Why human physical therapists should not fear their digital counterparts
Jul 2, 2019 • 3 min read
The nationwide shortage of physical therapists (PTs), especially as PTs will eventually start to retire, is the focal point of the latest projection by the American Physical Therapy Association. If we factor in the impact of shifting demographics and an aging population, this gap between supply and demand becomes evident.
As a result, physical therapy becomes a scarce resource, increasingly costly and out of reach for most people. The solution? Some would be very quick to say “train more PTs, increase supply”, but the answer might go beyond the obvious: let’s make PTs superhuman.
Giving superhuman abilities to physical therapists
Science fiction has been telling us stories of robot-ruled worlds for a while now. However, having robots replacing humans, especially in healthcare, is nothing but a scaremongering tale that does little for innovation and stepping towards a brighter future. Instead, we must develop and explore technologies like Artificial Intelligence (AI) as a tool to augment the capabilities of practitioners, to make them better at their jobs.
In physical therapy, AI has the potential to improve the decision-making process by providing superhuman level diagnostics and measurement. For instance, collecting data with motion trackers offers physical therapists a rich source of information that enables them to accurately identify and modify a patient’s progress.
Nevertheless, as our CEO put it, “while [AI is] great for analysis and research, healthcare still needs a human touch.” This approach calls for collaboration between machine and human rather than choosing between one or the other. “It’s overly simplistic to see AI technologies and human medical professionals as opposed to each other in a battle over jobs. What matters most is patient outcomes, and a combination of strong AI-led analysis with a human context has the potential to deliver massive improvements.”
Another way AI is giving super abilities to healthcare providers is through scalability. As Vinod Khosla, founder of Khosla Ventures, put it, “There are probably a million doctors in the United States, give or take, but with AI systems, we could create ten or a few hundred million doctors worth of expertise and use human doctors only for what they love to do, which is interfacing with patients, making health more personal, accessible, convenient, and less costly.” At the end of the day, “AI will do much better diagnosis, monitoring, and follow-up than most human doctors and complement the human element of care humans might provide”.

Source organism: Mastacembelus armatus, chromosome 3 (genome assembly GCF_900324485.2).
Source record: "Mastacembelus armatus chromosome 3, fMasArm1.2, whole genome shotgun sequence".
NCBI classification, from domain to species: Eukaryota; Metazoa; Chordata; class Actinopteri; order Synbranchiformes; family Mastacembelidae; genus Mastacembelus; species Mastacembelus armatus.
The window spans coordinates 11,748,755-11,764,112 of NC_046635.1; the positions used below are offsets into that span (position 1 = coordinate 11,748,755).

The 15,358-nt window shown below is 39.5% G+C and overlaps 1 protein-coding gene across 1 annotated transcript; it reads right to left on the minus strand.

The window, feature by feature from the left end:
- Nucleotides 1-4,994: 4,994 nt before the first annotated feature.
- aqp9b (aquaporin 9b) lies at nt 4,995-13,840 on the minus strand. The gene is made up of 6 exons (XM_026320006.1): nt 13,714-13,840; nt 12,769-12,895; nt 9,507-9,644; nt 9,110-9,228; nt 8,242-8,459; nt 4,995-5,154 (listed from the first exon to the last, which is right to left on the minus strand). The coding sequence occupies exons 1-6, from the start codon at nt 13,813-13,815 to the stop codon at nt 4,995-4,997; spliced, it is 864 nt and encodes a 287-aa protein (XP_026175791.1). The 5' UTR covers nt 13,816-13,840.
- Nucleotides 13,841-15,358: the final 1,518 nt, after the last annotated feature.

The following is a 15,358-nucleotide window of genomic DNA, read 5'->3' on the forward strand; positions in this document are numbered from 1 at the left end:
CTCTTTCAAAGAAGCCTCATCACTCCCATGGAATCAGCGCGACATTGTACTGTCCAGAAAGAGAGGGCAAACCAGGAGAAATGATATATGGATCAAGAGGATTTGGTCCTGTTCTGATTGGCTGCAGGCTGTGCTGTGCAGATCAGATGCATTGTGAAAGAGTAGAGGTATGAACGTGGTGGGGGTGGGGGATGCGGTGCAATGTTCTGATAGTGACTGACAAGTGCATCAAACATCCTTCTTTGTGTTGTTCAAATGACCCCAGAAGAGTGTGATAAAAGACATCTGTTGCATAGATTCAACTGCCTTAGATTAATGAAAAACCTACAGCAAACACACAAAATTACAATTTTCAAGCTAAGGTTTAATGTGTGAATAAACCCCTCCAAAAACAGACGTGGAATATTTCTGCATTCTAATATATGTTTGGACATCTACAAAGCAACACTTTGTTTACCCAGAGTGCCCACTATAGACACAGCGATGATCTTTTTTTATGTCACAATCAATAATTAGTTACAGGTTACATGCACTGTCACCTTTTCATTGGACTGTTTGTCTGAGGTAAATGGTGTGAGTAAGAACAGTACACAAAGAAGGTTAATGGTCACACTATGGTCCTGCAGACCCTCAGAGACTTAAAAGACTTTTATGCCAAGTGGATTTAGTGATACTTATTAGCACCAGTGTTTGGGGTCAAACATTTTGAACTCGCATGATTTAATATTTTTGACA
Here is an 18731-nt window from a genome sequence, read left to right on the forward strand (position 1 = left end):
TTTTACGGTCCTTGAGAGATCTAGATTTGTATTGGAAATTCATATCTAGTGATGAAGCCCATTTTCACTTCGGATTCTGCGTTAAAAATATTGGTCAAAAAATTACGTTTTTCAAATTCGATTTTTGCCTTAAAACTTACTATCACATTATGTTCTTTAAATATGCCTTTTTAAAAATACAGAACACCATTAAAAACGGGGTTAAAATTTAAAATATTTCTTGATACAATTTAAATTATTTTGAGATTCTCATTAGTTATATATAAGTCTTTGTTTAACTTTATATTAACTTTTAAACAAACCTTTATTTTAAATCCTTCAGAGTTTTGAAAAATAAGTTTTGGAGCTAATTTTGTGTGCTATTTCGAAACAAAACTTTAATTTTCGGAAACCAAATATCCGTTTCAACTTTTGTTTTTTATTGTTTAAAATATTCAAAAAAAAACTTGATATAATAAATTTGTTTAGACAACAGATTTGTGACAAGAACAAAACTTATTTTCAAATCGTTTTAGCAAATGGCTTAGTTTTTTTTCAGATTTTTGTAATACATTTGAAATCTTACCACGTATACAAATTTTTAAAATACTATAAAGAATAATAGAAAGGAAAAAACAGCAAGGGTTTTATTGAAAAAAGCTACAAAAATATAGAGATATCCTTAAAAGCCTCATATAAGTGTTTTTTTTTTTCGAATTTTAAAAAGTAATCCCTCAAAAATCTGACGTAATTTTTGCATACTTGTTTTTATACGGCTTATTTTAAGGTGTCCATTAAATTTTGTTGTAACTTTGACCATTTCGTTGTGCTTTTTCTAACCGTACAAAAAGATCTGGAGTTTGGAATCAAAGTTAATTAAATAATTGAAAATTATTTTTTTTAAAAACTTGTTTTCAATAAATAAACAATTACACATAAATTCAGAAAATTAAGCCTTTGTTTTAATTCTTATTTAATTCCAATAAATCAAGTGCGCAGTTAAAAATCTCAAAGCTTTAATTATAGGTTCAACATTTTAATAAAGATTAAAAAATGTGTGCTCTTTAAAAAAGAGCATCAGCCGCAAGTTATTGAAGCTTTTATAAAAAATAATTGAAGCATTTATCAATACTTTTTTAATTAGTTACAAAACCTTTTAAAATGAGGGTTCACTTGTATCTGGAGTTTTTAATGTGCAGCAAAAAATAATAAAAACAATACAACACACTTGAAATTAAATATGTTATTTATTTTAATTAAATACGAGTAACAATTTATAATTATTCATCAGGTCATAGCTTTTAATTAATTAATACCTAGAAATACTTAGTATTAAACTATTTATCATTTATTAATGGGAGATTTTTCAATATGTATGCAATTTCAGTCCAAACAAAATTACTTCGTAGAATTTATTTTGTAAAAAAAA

The Digital Therapist as an ally for better care
SWORD knows AI is bound to make physical therapy patients’ lives easier; the fact that it makes the physical therapists’ jobs more scalable is a welcome plus.
Besides prescribing therapeutic programs, the work of physical therapists includes assessing movement patterns and monitoring the progress of a patient. The Digital Therapist performs these tasks and provides more accurate data to SWORD’s clinical team, who no longer has to measure off how high should the patient lift their arm or exactly how many degrees is their left knee’s range of motion.
In the end, the human PT receives unique, precise information to create a more personalized program, and this saves them precious hours in their busy schedule. By being able to distribute their time more efficiently, PTs can assist more patients without compromising treatment quality.
Moreover, the Digital Therapist is capable of providing instant feedback on patient performance during a session, which not only maximizes the recovery process but also fosters the PT’s availability to delve into continuous patient education. As Lauran also said, “trying to fix people isn’t the only thing that’s needed, you have to try to get them to change and modify their behavior so they can achieve a lifetime of function and not just a period of function.”
Human+digital physical therapy provides better results
There’s one more reason why human physical therapists should not fear their digital counterparts apart: they can make their practice more effective.
Our combined human+machine physical therapy solution has been clinically validated by several studies so far. In our first study, a group of patients under the SWORD program improved twice as much as the control group following a conventional PT treatment, not only on the objective measurement of their recovery but also on their perceived quality of life. The follow-up study then showed that these results were maintained for months without additional treatment, proving that the Digital Therapist can also provide long-term benefits.